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Some working knives

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Neilau

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Post Sun Aug 09, 2015 2:55 am

Some working knives

Last week I did a bit of “bunny busting”. Winter skins are at their best and cuts down a bit on the “spring rush”.

I thought I share some pics. of some of my working knives.

These particular ones are J Marttini from Finland. Inexpensive but very good steel.

This one is a perfect skinner for small animals like rabbits. A full size handle with a 3 inch blade.

WK1.jpg


These are the other two Marttinis that own. The top one has a carbon steel blade that is Teflon coated. For those of you that have never experienced the joy of using carbon steel blades, try to find some old CS blades in junk shops etc. sharpen them up (easy) and prepare to be amazed. They don’t hold an edge as long as a SS blade but a couple of wipes on a steel and they are back and oh what a joy to use.

WK3.jpg


The last pic. is an old German CS blade that I found years ago, reriveted the handle and made a scabbard for. One of the handiest knives that I own, particularly in the kitchen. The blade is quite thin.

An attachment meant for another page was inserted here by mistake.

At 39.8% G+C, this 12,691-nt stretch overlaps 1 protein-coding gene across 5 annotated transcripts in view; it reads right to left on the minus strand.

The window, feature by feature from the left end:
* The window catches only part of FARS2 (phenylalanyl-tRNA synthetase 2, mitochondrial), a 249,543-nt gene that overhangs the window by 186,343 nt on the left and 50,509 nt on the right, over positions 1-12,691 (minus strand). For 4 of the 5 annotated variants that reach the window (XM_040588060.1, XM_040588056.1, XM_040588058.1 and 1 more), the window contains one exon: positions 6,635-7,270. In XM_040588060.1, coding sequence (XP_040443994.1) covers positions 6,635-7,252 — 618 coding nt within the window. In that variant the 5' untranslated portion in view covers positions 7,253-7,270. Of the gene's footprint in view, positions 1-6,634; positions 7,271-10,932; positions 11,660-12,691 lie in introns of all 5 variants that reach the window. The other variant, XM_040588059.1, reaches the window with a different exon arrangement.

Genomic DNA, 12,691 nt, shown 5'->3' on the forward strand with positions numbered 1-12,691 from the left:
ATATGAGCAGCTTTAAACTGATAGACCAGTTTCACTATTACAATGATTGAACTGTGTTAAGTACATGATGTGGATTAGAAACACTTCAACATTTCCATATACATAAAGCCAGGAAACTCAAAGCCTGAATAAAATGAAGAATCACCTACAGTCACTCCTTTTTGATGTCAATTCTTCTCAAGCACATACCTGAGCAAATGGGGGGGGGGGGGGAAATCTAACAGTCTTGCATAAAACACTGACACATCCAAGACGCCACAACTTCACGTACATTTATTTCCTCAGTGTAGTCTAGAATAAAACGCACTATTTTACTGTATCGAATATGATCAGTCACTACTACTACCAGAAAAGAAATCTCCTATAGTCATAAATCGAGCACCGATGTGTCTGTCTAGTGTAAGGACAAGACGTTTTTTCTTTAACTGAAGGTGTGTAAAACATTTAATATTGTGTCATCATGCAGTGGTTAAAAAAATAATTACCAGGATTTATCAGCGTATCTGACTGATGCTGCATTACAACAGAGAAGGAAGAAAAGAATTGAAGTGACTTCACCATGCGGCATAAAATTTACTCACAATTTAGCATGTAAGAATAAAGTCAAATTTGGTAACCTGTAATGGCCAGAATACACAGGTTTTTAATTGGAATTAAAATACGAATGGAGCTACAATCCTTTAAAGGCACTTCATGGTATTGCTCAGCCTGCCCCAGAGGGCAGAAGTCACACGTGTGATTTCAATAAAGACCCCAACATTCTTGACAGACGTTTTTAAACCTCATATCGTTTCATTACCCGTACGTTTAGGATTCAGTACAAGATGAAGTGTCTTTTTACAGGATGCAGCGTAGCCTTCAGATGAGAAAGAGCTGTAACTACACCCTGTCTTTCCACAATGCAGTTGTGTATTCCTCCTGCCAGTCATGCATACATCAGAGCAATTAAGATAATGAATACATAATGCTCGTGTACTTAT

WK2.jpg


Hope you enjoy the pics.
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just1pick+open

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Post Sun Aug 09, 2015 3:24 am

Re: Some working knives

Very cool knives...me personally I love the German one, that thin blade i'm sure it works well...thanks for sharing Neilau :dakikubi;
xeo: i use an electric buzzer exclusively for my ass that gets sanitized afterwards
PhoneMan: would have freaked my friend out if hed come over
MBI: Most anything goes.
PhoneMan: way to give me nightmares
selim: ok then blow your load,, i'll take anything free now a day's
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Neilau

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Post Sun Aug 09, 2015 6:02 am

Re: Some working knives

If you like thin carbon steel knives, here are a couple more. English this time.

They are very old (100 + years).

The first three pics. are of a REALLY thin ham knife. Want waffer thin ham?????

The last pic. is the rest that I have. A carving knife and a well used whatever that evolved into a boning knife.

HK1.jpg


HK2.jpg


HK3.jpg


HKset.jpg
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Clark's Law (Arthur C)

For every expert there is an equal and opposite expert.
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just1pick+open

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Post Sun Aug 09, 2015 4:55 pm

Re: Some working knives